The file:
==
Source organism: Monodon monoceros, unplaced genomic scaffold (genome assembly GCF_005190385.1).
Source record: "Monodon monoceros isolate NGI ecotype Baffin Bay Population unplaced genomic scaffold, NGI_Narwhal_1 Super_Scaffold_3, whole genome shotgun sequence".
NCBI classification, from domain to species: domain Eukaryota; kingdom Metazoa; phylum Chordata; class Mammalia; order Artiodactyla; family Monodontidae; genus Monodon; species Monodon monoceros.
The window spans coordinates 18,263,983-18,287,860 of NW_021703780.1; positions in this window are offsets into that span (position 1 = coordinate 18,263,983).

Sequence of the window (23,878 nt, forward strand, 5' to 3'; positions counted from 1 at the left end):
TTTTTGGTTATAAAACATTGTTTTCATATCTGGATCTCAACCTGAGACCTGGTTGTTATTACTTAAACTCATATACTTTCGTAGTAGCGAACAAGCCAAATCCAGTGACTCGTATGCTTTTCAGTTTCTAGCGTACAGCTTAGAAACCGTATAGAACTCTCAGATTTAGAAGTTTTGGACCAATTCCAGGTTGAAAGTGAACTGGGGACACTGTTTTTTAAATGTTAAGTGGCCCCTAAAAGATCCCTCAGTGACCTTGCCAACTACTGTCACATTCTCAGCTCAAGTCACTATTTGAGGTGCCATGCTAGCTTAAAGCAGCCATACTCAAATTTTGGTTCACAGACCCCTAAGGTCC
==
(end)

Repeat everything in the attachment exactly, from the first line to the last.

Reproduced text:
Source organism: Monodon monoceros, unplaced genomic scaffold (genome assembly GCF_005190385.1).
Source record: "Monodon monoceros isolate NGI ecotype Baffin Bay Population unplaced genomic scaffold, NGI_Narwhal_1 Super_Scaffold_3, whole genome shotgun sequence".
NCBI classification, from domain to species: domain Eukaryota; kingdom Metazoa; phylum Chordata; class Mammalia; order Artiodactyla; family Monodontidae; genus Monodon; species Monodon monoceros.
The window spans coordinates 18,263,983-18,287,860 of NW_021703780.1; positions in this window are offsets into that span (position 1 = coordinate 18,263,983).

Sequence of the window (23,878 nt, forward strand, 5' to 3'; positions counted from 1 at the left end):
TTTTTGGTTATAAAACATTGTTTTCATATCTGGATCTCAACCTGAGACCTGGTTGTTATTACTTAAACTCATATACTTTCGTAGTAGCGAACAAGCCAAATCCAGTGACTCGTATGCTTTTCAGTTTCTAGCGTACAGCTTAGAAACCGTATAGAACTCTCAGATTTAGAAGTTTTGGACCAATTCCAGGTTGAAAGTGAACTGGGGACACTGTTTTTTAAATGTTAAGTGGCCCCTAAAAGATCCCTCAGTGACCTTGCCAACTACTGTCACATTCTCAGCTCAAGTCACTATTTGAGGTGCCATGCTAGCTTAAAGCAGCCATACTCAAATTTTGGTTCACAGACCCCTAAGGTCC